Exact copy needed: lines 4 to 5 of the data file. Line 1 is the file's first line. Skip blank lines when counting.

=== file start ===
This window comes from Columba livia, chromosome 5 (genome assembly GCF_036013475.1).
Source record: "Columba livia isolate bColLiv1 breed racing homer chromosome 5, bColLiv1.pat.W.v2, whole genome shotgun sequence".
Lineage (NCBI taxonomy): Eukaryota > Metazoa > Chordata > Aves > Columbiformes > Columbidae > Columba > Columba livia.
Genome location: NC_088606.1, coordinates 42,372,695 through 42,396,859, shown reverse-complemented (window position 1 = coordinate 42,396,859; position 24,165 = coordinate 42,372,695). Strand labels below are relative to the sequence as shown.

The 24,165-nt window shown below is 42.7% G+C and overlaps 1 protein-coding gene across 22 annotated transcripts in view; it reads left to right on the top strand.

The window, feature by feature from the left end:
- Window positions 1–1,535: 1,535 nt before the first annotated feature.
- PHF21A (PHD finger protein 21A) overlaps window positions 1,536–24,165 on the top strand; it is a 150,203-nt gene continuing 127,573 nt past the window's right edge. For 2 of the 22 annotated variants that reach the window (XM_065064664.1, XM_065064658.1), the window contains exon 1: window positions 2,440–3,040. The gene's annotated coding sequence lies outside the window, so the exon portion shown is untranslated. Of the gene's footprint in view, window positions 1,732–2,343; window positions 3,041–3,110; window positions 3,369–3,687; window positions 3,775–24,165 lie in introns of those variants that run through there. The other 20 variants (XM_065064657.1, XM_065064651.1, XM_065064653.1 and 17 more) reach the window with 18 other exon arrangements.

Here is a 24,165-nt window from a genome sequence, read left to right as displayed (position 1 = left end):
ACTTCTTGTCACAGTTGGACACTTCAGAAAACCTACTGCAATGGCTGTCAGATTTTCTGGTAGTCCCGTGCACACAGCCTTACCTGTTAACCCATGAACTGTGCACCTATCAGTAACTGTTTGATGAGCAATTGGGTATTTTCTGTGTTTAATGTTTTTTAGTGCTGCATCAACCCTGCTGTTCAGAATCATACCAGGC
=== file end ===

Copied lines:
Genome location: NC_088606.1, coordinates 42,372,695 through 42,396,859, shown reverse-complemented (window position 1 = coordinate 42,396,859; position 24,165 = coordinate 42,372,695). Strand labels below are relative to the sequence as shown.

The 24,165-nt window shown below is 42.7% G+C and overlaps 1 protein-coding gene across 22 annotated transcripts in view; it reads left to right on the top strand.